My father was not a religious man, but he loved music. This is why we used to go to the Sacred Music Mass, performed each Sunday in Vienna’s St. Augustine Church. It is a beautiful gothic building, founded in the early 14th century and I just loved going there. It was all so fascinating – the Roman Catholic liturgy, the priest, the Latin, the organ, the musicians, the frankincence and the mystery of the eucharist. I also remember really, really getting cold, because I think we only would go in winter and Goretex was not invented yet.
I would like to share a little bit of this fascination, because sacral musical compositions are not only about about celebrating god, the mystery of transformation and the holy spirit in us all. This music was the chosen vehicle of the spirit at those times, without radio, television or ipods. People went to the holy mass, each Sunday, and there they had the opportunity to listen to the sound of the spirit, transported by the compositions of a chosen few, who could hear it in themselves and capture it in scores. Now and then, listening to this music causes an opening, like it did in these long forgotten days, sitting in a freezing cold church, attentively listening to hours of sacred music. So I am going to start a little series now, introducing the individual sections of catholic liturgy, brought into being by the spirit itself – through the likes of Haydn, Beethoven, Mozart, Schubert and those before and after them.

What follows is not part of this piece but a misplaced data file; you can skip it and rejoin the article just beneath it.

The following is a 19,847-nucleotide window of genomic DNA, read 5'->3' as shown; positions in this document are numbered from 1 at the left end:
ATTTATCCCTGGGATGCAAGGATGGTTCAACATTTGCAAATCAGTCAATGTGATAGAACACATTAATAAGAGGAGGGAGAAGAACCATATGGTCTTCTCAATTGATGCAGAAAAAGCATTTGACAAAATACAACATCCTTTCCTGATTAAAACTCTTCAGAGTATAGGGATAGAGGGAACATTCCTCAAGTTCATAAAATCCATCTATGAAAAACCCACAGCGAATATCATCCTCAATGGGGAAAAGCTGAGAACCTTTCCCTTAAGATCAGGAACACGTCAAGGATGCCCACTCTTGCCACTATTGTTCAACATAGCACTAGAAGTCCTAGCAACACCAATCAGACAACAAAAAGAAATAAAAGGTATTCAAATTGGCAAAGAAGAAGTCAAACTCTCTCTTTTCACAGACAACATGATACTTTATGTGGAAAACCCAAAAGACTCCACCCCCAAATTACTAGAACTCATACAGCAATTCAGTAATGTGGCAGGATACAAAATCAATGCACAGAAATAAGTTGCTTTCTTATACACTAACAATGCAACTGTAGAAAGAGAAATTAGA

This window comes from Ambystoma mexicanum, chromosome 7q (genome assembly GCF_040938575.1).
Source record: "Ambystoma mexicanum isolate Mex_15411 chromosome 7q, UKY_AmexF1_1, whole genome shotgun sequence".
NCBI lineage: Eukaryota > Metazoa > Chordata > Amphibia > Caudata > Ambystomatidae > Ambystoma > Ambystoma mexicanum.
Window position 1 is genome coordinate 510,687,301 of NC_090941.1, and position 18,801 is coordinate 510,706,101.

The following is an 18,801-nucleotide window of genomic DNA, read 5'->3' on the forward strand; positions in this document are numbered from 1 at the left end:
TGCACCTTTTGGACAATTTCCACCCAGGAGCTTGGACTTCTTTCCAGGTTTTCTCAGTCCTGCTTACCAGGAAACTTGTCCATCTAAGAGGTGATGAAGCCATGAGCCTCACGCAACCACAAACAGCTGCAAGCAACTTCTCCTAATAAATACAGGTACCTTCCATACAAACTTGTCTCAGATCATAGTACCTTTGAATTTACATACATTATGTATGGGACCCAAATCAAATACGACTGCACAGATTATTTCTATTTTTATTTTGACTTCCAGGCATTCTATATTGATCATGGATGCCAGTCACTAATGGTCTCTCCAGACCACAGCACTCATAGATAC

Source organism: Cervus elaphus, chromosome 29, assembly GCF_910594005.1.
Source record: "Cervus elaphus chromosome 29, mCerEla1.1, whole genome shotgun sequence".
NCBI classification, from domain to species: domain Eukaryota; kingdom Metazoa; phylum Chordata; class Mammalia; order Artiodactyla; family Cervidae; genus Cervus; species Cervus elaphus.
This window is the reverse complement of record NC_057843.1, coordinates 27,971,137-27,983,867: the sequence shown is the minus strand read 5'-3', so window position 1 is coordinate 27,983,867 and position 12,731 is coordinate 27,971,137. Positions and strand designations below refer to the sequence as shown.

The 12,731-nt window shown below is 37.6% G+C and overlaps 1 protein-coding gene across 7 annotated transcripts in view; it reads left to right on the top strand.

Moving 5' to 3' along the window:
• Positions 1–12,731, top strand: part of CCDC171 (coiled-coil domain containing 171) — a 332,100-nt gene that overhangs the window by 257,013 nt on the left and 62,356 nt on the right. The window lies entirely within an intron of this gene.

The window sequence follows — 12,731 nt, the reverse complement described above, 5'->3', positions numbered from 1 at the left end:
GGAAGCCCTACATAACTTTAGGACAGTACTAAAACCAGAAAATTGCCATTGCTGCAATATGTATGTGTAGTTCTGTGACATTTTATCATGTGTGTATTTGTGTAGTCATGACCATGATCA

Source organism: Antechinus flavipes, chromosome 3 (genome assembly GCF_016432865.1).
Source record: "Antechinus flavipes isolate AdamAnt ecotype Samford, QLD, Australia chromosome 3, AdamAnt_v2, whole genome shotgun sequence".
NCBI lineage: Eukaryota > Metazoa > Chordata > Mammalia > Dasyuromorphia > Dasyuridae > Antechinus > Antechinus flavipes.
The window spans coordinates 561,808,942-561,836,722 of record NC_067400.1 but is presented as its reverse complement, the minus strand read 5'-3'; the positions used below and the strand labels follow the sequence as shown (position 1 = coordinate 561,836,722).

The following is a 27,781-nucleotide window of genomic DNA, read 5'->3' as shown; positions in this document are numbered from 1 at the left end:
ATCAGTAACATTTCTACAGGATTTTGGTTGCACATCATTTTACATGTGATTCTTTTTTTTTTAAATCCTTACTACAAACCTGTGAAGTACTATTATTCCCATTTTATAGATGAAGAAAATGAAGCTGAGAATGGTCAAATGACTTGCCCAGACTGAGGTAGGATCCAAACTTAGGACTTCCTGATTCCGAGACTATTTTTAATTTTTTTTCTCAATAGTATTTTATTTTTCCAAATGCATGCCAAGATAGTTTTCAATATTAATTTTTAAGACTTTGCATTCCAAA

The Kyrie is the first movement of a setting of the Ordinary of the Mass:
- Kyrie eleison; Christe eleison; Kyrie eleison
(Κύριε ελέησον. Χριστέ ελέησον. Κύριε ελέησον)
Lord have mercy; Christ, have mercy; Lord, have mercy.
- Listen to the Kyrie of the Franz Schubert Mass no. 6 in E flat major, D950